Radical Visions Play Out at Houston Cinema Arts Festival 2022

Radical visions—that’s what lead programmer, Jazmyne Moreno, says we should look for at this year’s Houston Cinema Arts Festival (Nov. 10-16). In the past, the filmmakers’ perspectives showcased at HCAF have always leaned towards the original and sometimes even revolutionary. But for 2022, Moreno thought it time to give those visions their own thematic category, along with Films about Art, Spotlight on Houston and OUTsiders. Yet looking at the roster of documentaries, genre, narrative and shorts this year, it’s hard not to see radical visions as a declaration for the whole festival.

As a film scholar and programmer for the Austin Film Society, Moreno has attended the festival in the past and previously acted as a moderator on a panel, but this is Moreno’s first year as a HCAF programmer. She spent much time thinking about the festival’s past and possible future.

“I talked to a lot of people to get a sense of what the festival means to everyone. It was really important to me to understand the significance of a festival in a place like Houston which is this big, big city but at the same time you don’t get as many opportunities to see films like this outside of the museum.”

That combination of Houston’s diverse audiences and the unique opportunity to present rarely-seen films led to some radical vision selections. Moreno says she wanted “to shine a light on people who perhaps don’t get to see themselves on screen but are there in Houston. Coming from Austin I don’t always get to play those films. I don’t always have those wide and diverse audiences.”

The 2022 festival features a wide range of international offerings, including films like Sick of Myself, a particularly artistic revenge plot set in Oslo, Holy Spider that depicts a journalist’s tracking of a serial killer of sex workers in Iran and director Lukas Dhont’s Close, which took the Grand Jury Prize at the Cannes Film Festival.

That radical focus also led to Moreno selecting a personal favorite subset of fictive works—genre films.

“I wanted to experiment and see how far I could push it; how far can we go. It’s not just radical visions in terms of the film themselves and how crazy they are. But again, we’re kind of looking forward. Maybe the festival looks a bit like this and audiences do like genre films.”

Along with Sick of Myself, Moreno says a genre highlight of the festival will be the French film Five Devils.

“I love a creepy kid. I love witchcraft,” says Moreno of this “striking” film. But genre doesn’t have to mean horror or supernatural. Take for example The African Desperate, a chronicle of the sometimes comic, sometimes fantastical and psychedelic day and night in the life of a newly minted MFA graduate artist. It too can become a radical new kind of genre film.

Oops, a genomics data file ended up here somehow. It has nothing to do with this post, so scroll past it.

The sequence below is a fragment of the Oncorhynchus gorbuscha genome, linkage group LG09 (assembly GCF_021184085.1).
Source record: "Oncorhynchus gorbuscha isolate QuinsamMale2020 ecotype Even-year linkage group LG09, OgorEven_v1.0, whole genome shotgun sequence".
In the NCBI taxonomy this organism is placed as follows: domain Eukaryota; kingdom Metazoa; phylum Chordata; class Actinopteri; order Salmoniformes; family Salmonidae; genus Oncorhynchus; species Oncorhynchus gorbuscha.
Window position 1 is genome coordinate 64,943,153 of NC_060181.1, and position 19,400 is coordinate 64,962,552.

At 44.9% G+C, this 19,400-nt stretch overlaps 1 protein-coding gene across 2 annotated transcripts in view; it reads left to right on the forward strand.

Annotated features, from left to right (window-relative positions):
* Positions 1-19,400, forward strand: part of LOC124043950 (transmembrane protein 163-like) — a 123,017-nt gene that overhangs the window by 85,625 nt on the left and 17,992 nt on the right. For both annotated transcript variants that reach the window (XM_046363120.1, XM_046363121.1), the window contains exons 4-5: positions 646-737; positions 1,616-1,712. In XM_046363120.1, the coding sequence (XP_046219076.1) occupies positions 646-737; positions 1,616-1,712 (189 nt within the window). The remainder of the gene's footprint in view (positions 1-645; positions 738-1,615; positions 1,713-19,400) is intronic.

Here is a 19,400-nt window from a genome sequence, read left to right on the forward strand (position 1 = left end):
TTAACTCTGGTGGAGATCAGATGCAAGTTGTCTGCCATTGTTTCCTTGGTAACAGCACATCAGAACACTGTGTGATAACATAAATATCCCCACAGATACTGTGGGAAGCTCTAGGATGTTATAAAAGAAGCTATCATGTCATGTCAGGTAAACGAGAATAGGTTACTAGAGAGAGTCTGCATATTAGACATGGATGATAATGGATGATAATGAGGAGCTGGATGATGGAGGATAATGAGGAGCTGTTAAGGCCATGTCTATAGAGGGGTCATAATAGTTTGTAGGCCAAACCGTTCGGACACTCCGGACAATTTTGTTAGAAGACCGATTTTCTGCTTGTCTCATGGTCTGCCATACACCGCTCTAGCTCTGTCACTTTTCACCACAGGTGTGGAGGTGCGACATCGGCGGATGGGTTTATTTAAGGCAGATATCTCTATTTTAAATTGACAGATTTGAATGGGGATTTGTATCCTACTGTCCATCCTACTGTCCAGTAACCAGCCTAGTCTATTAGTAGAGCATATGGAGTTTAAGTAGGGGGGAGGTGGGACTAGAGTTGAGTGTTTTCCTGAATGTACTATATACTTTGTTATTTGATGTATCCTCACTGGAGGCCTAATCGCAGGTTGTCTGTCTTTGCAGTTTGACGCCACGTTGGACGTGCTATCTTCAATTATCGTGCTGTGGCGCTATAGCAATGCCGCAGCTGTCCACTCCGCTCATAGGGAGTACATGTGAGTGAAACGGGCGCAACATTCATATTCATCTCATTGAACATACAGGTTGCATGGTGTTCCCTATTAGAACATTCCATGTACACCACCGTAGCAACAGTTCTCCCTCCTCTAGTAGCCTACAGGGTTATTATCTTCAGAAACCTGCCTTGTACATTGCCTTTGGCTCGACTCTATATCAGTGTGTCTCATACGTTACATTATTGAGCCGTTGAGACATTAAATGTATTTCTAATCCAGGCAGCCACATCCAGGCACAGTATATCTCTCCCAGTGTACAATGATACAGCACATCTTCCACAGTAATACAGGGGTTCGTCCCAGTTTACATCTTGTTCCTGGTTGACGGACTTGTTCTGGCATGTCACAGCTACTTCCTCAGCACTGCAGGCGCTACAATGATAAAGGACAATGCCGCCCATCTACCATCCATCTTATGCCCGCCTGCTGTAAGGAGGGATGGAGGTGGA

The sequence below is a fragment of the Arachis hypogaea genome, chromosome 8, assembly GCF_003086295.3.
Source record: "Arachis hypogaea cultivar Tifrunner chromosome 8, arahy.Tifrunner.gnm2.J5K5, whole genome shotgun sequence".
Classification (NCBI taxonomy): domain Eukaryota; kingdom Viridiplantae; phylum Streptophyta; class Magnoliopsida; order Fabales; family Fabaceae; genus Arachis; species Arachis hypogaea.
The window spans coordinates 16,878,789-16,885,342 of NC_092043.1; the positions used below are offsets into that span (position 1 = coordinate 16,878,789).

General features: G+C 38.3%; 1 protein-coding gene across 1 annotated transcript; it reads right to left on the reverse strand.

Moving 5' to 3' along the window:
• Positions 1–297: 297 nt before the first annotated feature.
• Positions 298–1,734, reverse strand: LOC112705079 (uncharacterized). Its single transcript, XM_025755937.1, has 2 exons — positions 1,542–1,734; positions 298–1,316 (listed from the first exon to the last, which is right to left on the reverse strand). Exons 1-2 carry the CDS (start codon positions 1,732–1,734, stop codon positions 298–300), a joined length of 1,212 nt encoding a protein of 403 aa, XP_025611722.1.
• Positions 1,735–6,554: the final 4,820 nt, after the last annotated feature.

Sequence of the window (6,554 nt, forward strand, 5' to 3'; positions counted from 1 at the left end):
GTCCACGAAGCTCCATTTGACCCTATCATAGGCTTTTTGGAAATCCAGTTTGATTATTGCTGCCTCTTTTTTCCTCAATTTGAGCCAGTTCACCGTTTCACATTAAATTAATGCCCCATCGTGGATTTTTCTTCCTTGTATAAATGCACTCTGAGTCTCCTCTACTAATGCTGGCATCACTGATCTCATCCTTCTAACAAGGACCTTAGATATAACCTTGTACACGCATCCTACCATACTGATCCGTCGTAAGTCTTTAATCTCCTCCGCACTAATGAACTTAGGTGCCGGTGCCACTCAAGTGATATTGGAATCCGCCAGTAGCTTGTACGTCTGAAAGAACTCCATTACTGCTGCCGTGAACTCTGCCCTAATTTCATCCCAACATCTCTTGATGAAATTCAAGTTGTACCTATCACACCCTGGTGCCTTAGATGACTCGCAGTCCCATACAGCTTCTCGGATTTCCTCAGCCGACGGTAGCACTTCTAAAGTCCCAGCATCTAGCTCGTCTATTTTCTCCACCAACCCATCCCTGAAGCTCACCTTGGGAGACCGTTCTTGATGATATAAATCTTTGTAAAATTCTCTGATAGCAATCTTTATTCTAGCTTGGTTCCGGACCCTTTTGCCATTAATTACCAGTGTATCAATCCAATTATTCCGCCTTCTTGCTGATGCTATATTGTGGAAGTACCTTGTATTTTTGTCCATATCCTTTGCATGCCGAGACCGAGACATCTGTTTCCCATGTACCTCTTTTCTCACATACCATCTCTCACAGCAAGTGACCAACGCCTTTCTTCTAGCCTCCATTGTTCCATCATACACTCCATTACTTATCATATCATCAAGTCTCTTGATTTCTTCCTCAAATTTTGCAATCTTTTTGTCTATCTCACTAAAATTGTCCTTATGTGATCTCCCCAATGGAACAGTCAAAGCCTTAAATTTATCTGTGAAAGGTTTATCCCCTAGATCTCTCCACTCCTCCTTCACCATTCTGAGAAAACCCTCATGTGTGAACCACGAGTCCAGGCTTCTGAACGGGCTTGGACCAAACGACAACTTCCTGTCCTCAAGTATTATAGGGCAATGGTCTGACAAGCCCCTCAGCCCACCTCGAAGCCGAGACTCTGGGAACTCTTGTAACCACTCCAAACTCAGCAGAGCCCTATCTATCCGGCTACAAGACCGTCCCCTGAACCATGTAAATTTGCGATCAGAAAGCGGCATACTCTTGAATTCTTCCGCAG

In keeping with HCAF’s roots in showcasing films about the arts, some of those radical visions will include documentaries about visual and performing artists, including Rewind & Play taken from footage of a 1969 Thelonious Monk interview on French television; a new look at the life of opera great Marian Anderson with Marian Anderson: The Whole World in Her Hands; and the world premiere documentary With Peter Bradley. The Bradley documentary will be accompanied by a show of selected works by the abstract artist at the DeLUXE Gallery.

“I definitely wanted to speak to where the festival has been and where I see it going,” says Moreno on programming a variety of films about artists and the artistic process.

The festival’s OUTsider selections give voice to queer stories.

“Each of these films speak to the queer experience, and I think do so beautifully,” says Moreno. Even a quick glance at the festival lineup gives evidence for the diversity in those experiences—from Sirens, a documentary about a Lebanese female metal band to the festival’s opening night feature, The Inspection, a narrative film about a young, gay Black man joining the Marines.

Of course, it wouldn’t be HCAF without a spotlight on Houston with screenings of films like Selena, starring Jennifer Lopez and the new documentary on Houston’s iconic nightclub Numbers, Friday I’m In Love.

The festival always brings Houston cinephiles one of the best chances to see visionary short films. This year, it features the eighth annual CineSpace, the short film competition developed by the Houston Cinema Arts Society and NASA. Filmmakers around the world use NASA footage for their creations. This will also be the third year for Borders | No Borders the short film competition open to filmmakers from Texas, bordering states and Mexico. This year’s festival also brings a new program of Environmental Shorts, moderated by Jasmine Jones, which presents filmmakers who focus their lens on environmental injustices impacting communities throughout the world.

As always, the festival invites some of those radical visionaries to town for conversations and panel discussions, including Les Enfants Terribles

director Ahmet Necdet Çupur, director Jenny Waldo for a staged reading of her new script Martha’s Mustang, as well as many of the short filmmakers. In what Moreno is calling a centerpiece of the festival, actress, Texan and HCAF Honoree, Judith Ivey will be on hand for the screening of Women Talking to discuss her latest role. Moreno believes this film, directed by Sarah Polley, will be on many critics’ year-end best lists.

Looking at the selections and what’s to come, Moreno reveals some pretty rad visions of her own. “I wanted to see possibly what the future looks like not just in terms of the festival but in terms of cinema.”